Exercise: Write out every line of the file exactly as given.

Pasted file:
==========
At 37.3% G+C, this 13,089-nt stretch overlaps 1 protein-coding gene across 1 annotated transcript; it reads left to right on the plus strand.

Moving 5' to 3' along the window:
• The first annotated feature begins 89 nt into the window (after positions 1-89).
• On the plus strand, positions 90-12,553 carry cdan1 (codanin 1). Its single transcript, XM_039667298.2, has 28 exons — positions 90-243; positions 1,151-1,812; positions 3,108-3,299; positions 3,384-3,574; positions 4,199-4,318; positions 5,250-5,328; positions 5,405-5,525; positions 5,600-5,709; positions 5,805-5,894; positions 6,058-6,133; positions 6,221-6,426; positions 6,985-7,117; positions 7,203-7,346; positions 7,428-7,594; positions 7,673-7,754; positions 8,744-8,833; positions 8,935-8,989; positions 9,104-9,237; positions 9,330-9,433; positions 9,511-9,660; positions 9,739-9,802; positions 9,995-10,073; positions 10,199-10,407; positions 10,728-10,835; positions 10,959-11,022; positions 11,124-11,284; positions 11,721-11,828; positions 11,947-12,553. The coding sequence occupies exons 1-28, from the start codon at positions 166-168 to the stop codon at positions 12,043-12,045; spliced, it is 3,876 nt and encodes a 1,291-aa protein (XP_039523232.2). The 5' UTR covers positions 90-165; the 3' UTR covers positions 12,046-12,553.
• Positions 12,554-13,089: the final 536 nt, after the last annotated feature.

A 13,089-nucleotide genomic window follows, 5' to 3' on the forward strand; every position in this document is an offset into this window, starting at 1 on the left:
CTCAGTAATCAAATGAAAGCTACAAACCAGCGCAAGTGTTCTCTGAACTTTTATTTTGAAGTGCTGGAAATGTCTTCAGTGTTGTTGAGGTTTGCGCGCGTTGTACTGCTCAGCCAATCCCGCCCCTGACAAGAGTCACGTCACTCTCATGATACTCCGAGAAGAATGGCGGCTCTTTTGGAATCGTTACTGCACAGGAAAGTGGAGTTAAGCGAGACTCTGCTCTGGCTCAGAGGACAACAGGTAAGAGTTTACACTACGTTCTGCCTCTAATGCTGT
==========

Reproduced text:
At 37.3% G+C, this 13,089-nt stretch overlaps 1 protein-coding gene across 1 annotated transcript; it reads left to right on the plus strand.

Moving 5' to 3' along the window:
• The first annotated feature begins 89 nt into the window (after positions 1-89).
• On the plus strand, positions 90-12,553 carry cdan1 (codanin 1). Its single transcript, XM_039667298.2, has 28 exons — positions 90-243; positions 1,151-1,812; positions 3,108-3,299; positions 3,384-3,574; positions 4,199-4,318; positions 5,250-5,328; positions 5,405-5,525; positions 5,600-5,709; positions 5,805-5,894; positions 6,058-6,133; positions 6,221-6,426; positions 6,985-7,117; positions 7,203-7,346; positions 7,428-7,594; positions 7,673-7,754; positions 8,744-8,833; positions 8,935-8,989; positions 9,104-9,237; positions 9,330-9,433; positions 9,511-9,660; positions 9,739-9,802; positions 9,995-10,073; positions 10,199-10,407; positions 10,728-10,835; positions 10,959-11,022; positions 11,124-11,284; positions 11,721-11,828; positions 11,947-12,553. The coding sequence occupies exons 1-28, from the start codon at positions 166-168 to the stop codon at positions 12,043-12,045; spliced, it is 3,876 nt and encodes a 1,291-aa protein (XP_039523232.2). The 5' UTR covers positions 90-165; the 3' UTR covers positions 12,046-12,553.
• Positions 12,554-13,089: the final 536 nt, after the last annotated feature.

A 13,089-nucleotide genomic window follows, 5' to 3' on the forward strand; every position in this document is an offset into this window, starting at 1 on the left:
CTCAGTAATCAAATGAAAGCTACAAACCAGCGCAAGTGTTCTCTGAACTTTTATTTTGAAGTGCTGGAAATGTCTTCAGTGTTGTTGAGGTTTGCGCGCGTTGTACTGCTCAGCCAATCCCGCCCCTGACAAGAGTCACGTCACTCTCATGATACTCCGAGAAGAATGGCGGCTCTTTTGGAATCGTTACTGCACAGGAAAGTGGAGTTAAGCGAGACTCTGCTCTGGCTCAGAGGACAACAGGTAAGAGTTTACACTACGTTCTGCCTCTAATGCTGT